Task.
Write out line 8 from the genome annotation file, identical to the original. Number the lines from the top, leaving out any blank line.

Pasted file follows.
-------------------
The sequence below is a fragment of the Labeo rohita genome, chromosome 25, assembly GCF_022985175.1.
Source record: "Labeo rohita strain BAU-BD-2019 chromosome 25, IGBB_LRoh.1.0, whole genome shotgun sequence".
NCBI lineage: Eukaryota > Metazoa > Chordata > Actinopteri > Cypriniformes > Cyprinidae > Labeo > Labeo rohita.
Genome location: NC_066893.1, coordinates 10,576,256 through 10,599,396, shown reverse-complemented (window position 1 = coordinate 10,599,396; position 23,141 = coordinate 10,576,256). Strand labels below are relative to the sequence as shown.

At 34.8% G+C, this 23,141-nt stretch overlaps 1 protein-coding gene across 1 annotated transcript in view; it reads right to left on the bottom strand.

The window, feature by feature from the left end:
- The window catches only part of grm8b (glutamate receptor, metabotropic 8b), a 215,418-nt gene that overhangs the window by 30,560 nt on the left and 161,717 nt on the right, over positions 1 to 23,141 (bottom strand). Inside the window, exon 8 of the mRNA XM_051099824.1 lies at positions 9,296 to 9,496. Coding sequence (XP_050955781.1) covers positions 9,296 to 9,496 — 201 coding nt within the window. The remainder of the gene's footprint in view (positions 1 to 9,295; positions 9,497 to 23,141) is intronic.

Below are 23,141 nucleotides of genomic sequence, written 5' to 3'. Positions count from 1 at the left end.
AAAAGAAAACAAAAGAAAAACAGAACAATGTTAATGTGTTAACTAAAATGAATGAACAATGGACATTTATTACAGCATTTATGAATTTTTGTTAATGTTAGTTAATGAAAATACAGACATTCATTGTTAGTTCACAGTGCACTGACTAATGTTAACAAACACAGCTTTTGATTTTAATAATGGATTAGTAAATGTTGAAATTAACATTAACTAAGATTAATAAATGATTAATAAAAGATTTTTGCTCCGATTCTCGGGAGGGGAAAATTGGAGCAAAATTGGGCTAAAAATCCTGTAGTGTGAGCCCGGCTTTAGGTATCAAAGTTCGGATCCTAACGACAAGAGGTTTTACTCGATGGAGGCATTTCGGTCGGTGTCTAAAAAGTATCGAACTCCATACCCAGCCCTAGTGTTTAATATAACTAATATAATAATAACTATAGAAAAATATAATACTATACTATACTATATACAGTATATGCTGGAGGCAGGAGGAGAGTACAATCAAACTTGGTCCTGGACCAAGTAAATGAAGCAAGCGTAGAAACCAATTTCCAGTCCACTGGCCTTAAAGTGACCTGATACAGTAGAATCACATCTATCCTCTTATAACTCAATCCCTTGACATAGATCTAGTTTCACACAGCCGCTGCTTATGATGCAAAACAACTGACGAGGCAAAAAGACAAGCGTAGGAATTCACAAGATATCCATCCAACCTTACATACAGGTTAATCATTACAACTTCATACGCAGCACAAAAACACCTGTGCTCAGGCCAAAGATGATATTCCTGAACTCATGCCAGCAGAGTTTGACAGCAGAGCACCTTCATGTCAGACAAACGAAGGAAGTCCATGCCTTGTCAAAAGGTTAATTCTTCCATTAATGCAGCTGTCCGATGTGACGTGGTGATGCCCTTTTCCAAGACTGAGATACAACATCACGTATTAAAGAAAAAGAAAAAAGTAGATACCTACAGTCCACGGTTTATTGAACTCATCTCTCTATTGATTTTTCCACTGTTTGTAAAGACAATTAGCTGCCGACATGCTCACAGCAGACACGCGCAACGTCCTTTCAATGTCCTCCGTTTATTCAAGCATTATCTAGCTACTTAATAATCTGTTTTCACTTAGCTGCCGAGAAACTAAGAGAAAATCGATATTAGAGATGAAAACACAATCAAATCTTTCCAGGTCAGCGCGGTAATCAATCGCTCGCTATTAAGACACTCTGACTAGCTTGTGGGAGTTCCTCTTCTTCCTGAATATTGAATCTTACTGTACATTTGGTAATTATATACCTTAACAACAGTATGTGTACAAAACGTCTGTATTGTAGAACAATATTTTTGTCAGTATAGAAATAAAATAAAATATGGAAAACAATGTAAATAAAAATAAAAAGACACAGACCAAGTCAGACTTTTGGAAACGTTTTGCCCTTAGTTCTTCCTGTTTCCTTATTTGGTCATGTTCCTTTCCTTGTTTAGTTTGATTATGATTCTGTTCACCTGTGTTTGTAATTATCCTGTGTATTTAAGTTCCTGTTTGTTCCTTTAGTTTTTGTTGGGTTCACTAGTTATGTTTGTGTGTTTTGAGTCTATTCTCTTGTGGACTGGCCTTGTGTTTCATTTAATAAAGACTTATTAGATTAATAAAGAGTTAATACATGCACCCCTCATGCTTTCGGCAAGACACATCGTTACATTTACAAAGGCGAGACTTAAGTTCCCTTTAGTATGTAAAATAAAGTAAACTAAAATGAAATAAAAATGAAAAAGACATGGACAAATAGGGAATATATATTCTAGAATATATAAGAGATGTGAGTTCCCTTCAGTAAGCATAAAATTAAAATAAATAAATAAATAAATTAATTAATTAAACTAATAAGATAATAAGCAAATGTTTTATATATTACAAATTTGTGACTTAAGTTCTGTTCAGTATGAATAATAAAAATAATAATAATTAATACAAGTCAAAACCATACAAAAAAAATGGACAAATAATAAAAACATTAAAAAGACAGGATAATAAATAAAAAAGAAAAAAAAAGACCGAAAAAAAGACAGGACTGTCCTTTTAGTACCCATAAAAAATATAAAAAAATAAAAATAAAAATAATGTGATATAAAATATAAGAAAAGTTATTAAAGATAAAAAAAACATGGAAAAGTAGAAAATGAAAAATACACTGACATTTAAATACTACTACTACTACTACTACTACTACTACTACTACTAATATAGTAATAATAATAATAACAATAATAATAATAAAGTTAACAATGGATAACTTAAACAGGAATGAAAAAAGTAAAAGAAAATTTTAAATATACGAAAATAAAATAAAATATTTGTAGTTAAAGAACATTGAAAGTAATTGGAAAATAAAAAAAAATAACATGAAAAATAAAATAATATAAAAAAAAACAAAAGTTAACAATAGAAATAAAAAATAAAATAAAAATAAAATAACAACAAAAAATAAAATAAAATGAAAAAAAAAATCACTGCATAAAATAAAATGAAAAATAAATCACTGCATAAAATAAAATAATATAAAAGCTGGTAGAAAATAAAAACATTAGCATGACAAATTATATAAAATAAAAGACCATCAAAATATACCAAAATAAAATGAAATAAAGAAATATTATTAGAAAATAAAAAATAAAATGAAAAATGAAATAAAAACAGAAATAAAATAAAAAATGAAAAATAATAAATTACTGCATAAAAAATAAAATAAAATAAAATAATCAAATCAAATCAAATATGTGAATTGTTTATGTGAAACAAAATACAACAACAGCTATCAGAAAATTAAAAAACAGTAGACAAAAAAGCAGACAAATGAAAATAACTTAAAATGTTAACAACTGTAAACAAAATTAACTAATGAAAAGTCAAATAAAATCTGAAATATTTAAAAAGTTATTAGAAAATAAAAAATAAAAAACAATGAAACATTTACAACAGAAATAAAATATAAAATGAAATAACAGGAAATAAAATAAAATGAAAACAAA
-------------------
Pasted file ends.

Below are 23,141 nucleotides of genomic sequence, written 5' to 3'. Positions count from 1 at the left end.